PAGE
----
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Call for all social welfare payments to be increased by €20 as older people 'turn off heating'

Age Action said the State Pension should be increased by at least €23 in the Budget.

File photo of an older woman counting coins
File photo of an older woman counting coins
Image: Shutterstock/Iness_la_luz

AGE ACTION HAS called on the Government to increase the State Pension by at least €23 and all other social welfare payments by at least €20 in the upcoming Budget.

The organisation, which advocates on behalf of older people, said that raising all social welfare payments by at least €20 would cost less than €1.5 billion “at a time when inflation has brought in several billion of extra tax revenue”.

Age Action said older people could lose 15-20% of their spending power by the end of 2023, putting many of them at risk of poverty unless the Government takes action in Budget 2023.

Based on an analysis of average incomes and savings from surveys by the Central Statistics Office (CSO), Age Action has found that the average older person living alone will lose €1,532 in spending power by the end of 2022 and the average older couple will lose €3,364.

By the end of 2023, the total loss for older people could be 20% or more of their spending power, the organisation said.

Dr Nat O’Connor, policy specialist with Age Action, said some older people are being forced to turn off their heating due to an increase in the cost of living.

“Age Action has examined the likely loss of spending power in 2022 and it is shocking. Over the course of 2022, the spending power of the full rate State Pension alone will go down by €589 for an individual or €1,118 for a couple.

This loss of income means a struggle to buy home heating oil or to get a car serviced. It is causing older persons around the country to turn off their heating and to reduce their travel, because petrol and diesel are so expensive.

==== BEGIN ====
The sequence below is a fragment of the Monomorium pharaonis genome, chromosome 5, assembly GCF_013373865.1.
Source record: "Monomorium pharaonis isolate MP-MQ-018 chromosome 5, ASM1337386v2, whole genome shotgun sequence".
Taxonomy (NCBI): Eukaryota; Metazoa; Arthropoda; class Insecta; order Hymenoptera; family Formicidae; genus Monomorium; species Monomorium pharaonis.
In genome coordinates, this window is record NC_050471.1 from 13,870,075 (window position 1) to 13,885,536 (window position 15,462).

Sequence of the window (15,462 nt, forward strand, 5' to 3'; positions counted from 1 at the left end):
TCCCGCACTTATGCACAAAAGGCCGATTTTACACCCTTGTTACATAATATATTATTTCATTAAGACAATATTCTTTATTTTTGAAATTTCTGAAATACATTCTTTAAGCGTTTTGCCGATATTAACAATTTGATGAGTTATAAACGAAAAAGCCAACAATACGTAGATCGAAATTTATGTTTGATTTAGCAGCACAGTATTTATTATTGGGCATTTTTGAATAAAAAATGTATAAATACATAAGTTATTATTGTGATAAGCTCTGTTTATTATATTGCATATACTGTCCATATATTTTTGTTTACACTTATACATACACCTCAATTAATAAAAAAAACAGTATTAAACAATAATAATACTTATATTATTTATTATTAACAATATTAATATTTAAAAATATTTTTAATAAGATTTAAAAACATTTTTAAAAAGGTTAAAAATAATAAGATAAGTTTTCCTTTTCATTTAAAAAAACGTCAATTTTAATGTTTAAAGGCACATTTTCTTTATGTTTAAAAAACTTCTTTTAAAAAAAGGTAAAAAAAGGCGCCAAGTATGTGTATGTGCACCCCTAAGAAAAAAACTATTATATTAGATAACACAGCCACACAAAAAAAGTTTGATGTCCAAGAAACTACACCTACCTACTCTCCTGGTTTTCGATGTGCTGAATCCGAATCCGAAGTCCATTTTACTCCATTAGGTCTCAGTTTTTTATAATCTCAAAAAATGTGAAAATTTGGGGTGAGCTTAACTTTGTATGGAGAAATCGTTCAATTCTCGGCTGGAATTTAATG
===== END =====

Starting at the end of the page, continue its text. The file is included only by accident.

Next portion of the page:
“But many people haven’t realised their losses yet, as their income and bank balance still looks the same as last year. It is only when someone goes to spend money that they see how their spending power has eroded and they have been left behind by rising prices.”

O’Connor added: “We haven’t had this situation since the 1980s, and economic commentators have been too slow to realise just how bad this winter is going to be for older persons, many of whom will struggle to heat their homes.”

Inflation

O’Connor also highlighted the impact of inflation on older people.

“While the nominal value of €1,000 remains the same, it will only buy €900 worth of home heating oil or groceries compared to one year ago, and potentially as little as €800 worth by the end of 2023.

“By the end of 2022, older persons are likely to experience inflation at 9.8%. This means that although they may have nominally the same income or level of savings, their spending power will be down nearly 10%,” he said.

O’Connor added that most older people have a low level of cash savings and, if they have a private or occupational pension, “it is modest and not linked to inflation”.

“With the spending power of both of these being cut, the State Pension is more important than ever as the bedrock of income in older age.”

O’Connor said the UK and many countries in Europe index social protection payments so they rise in line with inflation, noting: “Ireland should do the same, to preserve some part of people’s living standards and to keep spending in local shops and services.”

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Órla Ryan

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